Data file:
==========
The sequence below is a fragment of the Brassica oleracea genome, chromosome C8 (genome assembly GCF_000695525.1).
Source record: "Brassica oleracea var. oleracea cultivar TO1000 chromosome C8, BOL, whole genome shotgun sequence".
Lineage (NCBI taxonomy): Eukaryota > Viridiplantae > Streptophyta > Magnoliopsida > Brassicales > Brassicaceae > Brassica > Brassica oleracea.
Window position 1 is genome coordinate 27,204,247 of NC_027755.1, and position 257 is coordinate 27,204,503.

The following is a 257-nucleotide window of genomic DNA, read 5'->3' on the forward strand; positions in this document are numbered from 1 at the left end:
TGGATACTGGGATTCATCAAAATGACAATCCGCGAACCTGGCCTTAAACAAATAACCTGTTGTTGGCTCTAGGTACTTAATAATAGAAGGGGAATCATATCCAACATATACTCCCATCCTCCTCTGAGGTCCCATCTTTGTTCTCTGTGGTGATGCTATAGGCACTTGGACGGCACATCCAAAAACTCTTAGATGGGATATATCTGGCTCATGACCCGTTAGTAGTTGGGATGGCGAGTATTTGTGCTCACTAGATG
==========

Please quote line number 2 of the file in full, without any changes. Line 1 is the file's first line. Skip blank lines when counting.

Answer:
Source record: "Brassica oleracea var. oleracea cultivar TO1000 chromosome C8, BOL, whole genome shotgun sequence".